Gastroesophageal Reflux Disease in Little Rock, AR
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What is gastroesophageal reflux disease (GERD)?
Gastroesophageal reflux disease, sometimes referred to as GERD, is the term that describes the common occurrence of acid reflux. Acid reflux is defined by an individual occurrence or experience of acid backflow from the stomach into the esophagus (heartburn).
An individual is usually diagnosed as having mild GERD when acid reflux happens one or fewer times a week. Otherwise, it is moderate to severe when it happens at least twice a week. Gastroesophageal reflux disease can present at any time in life, but it typically happens around 40 years of age. When ignored, it may later progress to a condition known as Barrett’s esophagus. If you are suffering from GERD, we encourage you to schedule an appointment with a gastroenterologist at GastroArkansas in Little Rock, AR as soon as possible.
What causes GERD?
When we consume food, it migrates through the esophagus and past the lower esophageal sphincter (LES) to then enter the stomach. Anytime the LES becomes compromised, it can weaken. When it weakens, it can allow stomach acid to move back up into the esophagus. Usually, there is no specific cause for GERD. However, one is at greater risk of suffering from or developing gastroesophageal reflux disease if they meet any of the criteria listed below:
- Scleroderma (a connective tissue disorder)
- Eat spicy foods
- Eat large meals late at night
- Use of tobacco
- Being overweight
- Hiatal hernia (when the upper part of the stomach extends into the diaphragm)
- Lie down often after eating
- Drink coffee
- Alcohol consumption
- Eat raw onion or garlic
What are the major symptoms of GERD?
The primary signs of GERD are quite like acid reflux but may be felt more often. These symptoms include:
- Lump-in-the-throat sensation
- Poor-quality sleep
- Regurgitation of sour liquids or food
- Unintentional weight loss
- Chest pain
- Persistent cough
We urge you to make a meeting with a GI specialist at GastroArkansas as soon as possible if you notice any of these symptoms regularly, are in pain, or if you use over-the-counter heartburn medication more often than twice within a week.
What are the available treatments for GERD?
Treating gastroesophageal reflux disease may include lifestyle modifications, medical intervention, or both. Treatment options to help avoid or relieve GERD in Little Rock, AR patients include:
- Limit coffee/caffeine intake
- Avoid tobacco use
- LINX® device (magnetic beads wrapped around the junction where the esophagus and stomach meet)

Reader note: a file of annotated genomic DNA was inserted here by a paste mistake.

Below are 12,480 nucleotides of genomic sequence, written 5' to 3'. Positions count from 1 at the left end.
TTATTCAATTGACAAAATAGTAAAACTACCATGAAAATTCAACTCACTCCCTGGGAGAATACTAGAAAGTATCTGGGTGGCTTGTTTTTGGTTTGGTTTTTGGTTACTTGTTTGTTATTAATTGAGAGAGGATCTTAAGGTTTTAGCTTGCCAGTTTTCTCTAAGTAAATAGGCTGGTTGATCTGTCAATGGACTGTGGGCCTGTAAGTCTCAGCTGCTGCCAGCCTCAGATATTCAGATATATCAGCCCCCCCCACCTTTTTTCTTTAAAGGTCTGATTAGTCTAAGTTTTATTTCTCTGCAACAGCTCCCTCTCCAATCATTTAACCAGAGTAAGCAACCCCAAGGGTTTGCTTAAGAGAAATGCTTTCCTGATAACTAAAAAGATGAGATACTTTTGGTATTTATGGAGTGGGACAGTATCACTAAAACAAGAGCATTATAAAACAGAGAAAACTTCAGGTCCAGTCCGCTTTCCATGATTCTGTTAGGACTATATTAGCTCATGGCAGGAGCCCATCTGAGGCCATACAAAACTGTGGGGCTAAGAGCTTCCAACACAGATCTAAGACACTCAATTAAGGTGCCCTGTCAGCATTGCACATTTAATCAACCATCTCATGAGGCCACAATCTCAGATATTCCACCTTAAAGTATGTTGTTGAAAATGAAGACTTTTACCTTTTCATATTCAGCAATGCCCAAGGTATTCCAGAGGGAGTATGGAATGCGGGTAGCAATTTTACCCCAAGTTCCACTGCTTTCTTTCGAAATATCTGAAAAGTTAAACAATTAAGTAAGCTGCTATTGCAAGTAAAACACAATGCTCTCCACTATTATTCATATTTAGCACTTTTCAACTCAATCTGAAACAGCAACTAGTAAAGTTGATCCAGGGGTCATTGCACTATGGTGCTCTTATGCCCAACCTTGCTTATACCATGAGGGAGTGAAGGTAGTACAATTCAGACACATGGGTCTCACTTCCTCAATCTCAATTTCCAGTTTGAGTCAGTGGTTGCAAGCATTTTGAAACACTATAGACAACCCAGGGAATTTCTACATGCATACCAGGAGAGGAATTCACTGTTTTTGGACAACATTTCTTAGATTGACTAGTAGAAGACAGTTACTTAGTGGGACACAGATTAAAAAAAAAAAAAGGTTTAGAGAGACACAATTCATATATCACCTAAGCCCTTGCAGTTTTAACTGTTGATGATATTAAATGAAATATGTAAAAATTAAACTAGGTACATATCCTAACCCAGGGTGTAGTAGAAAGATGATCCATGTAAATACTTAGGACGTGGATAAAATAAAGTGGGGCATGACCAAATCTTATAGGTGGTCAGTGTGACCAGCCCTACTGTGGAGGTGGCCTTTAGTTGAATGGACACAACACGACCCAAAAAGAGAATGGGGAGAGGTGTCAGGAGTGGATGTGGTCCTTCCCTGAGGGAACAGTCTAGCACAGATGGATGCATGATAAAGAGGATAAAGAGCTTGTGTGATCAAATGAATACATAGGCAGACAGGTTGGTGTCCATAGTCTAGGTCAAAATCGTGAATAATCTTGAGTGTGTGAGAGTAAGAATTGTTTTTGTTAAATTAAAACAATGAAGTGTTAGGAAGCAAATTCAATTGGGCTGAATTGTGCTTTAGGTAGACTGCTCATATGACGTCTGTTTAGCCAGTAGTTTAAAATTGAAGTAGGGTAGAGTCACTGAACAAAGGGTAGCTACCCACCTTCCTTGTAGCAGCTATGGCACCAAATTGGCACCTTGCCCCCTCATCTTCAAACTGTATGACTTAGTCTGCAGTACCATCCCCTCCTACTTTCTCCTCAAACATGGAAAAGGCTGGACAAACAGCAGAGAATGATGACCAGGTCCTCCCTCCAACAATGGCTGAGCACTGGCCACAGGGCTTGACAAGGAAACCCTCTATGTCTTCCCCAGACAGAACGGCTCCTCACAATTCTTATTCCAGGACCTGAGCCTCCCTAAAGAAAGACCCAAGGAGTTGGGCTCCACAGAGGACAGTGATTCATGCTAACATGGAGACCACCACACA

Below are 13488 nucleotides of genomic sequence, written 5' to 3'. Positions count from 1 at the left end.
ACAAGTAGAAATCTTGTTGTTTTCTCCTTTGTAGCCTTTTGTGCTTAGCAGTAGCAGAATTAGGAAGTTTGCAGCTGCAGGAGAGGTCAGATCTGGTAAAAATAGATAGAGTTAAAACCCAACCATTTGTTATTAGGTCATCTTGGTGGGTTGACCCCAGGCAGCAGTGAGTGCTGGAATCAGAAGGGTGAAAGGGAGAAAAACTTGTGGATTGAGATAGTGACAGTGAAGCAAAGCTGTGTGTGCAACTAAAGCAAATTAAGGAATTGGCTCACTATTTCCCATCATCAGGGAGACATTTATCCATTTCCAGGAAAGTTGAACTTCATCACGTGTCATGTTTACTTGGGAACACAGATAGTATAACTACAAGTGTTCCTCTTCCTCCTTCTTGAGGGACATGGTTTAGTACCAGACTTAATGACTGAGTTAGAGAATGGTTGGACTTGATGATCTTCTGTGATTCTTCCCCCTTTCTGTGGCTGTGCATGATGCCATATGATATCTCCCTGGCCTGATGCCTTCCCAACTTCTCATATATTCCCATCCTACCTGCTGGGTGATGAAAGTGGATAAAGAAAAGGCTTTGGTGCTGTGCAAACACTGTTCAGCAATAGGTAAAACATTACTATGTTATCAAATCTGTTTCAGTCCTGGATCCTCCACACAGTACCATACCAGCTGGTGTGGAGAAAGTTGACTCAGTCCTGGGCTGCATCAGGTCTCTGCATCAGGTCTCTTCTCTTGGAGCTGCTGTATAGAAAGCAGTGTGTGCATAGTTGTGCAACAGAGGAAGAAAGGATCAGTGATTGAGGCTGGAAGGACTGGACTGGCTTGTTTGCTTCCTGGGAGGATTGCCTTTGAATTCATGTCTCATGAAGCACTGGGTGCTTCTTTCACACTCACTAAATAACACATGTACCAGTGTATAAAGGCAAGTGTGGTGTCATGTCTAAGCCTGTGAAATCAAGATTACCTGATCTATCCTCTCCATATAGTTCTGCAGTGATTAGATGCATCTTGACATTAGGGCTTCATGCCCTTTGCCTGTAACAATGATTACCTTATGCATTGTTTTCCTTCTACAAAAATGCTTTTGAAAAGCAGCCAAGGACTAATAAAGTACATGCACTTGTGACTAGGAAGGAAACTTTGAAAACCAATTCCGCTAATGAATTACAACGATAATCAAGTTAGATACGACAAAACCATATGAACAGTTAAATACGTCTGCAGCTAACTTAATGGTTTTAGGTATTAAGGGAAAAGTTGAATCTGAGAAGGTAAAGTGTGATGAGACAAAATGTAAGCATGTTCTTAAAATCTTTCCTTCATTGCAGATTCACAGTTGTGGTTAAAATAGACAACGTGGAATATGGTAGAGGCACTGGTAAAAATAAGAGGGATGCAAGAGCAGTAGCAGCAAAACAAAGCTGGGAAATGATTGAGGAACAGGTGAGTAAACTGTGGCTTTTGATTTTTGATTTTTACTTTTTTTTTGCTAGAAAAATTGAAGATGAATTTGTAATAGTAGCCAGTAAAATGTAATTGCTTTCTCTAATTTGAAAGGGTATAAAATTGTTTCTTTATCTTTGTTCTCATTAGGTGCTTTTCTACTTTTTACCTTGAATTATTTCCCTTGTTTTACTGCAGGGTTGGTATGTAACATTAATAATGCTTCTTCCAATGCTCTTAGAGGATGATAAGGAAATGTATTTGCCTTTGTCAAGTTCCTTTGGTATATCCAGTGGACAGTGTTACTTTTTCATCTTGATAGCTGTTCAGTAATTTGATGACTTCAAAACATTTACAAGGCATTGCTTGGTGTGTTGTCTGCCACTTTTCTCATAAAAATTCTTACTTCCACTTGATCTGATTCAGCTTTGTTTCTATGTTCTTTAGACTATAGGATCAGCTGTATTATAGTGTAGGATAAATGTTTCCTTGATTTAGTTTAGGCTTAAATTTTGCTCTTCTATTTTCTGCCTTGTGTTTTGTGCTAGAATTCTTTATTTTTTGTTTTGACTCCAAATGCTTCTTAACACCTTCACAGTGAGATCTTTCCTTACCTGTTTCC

- Non-prescription antacids
- Sleep on an incline
- Prescription-strength antacids (H-2 receptor blockers)
- Remain awake and stand up after eating
- Tell your gastroenterologist about the current medications you take
- Avoid foods and beverages prone to cause acid reflux (see those listed above)
- Lose excess weight
- Fundoplication (surgery wrapping the stomach around the LES)
- Avoid eating a minimum of two hours before bedtime
- Medication to strengthen the LES
- Eat in moderation and slowly
What is the difference between GERD and acid reflux?
The distinction between gastroesophageal reflux disease and acid reflux is sometimes perplexing. But GERD is essentially acid reflux that persists several times a week for an extended duration of time. If you notice heartburn or other symptoms every day or often within the week, or you experience symptoms that will not diminish with over-the-counter options, you may be dealing with GERD.
What types of food should I avoid if I have GERD?
Foods that increase the development of acid in the stomach should be avoided if you are diagnosed with gastroesophageal reflux disease. A few examples are:
- Oranges, grapefruits, and other citrus fruits
- Beverages high in caffeine
- Spicy foods
- High-fat foods
- Salty or peppery foods
- Foods high in sugar
- Red meat
Our GastroArkansas team can give you more details on foods and beverages to avoid when you have gastroesophageal reflux disease.
Will GERD shorten your lifespan?
GERD is not likely to be life-threatening. It might make daily tasks more challenging from time to time, but you should be able to find some reprieve with a good treatment method. If left untreated, gastroesophageal reflux disease may lead to more complicated GI issues. Such concerns include esophagitis (irritation of the esophageal lining) and Barrett’s esophagus, a disease that may damage the esophagus (the structure that connects your mouth and stomach). Obtaining the care required for GERD can help protect your GI health and wellness.
How long does it take for GERD to improve after treatment begins?
Several factors can impact how long it might take to experience relief from GERD. These include the kind of medication you are taking, the damage that has occurred from GERD, and if you avoid foods and beverages that increase symptoms. With the proper treatment, however, the GERD symptoms will likely decrease over time. Although you might not be able to resolve GERD entirely, you should be able to manage its effects.
Find relief from GERD
Gastroesophageal reflux disease is an extremely common struggle touching the lives of numerous patients. With professional medical treatment, however, it can be treated and its distressing symptoms can be minimized. If you or someone you love suffers from GERD, the board-certified team of gastroenterologists at GastroArkansas is available to help. We encourage you to book an appointment at our office to find treatment for GERD in Little Rock, AR.
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Dr. Kakati is very professional and easy to ask questions. He answers your questions so you understand and puts your mind at ease.
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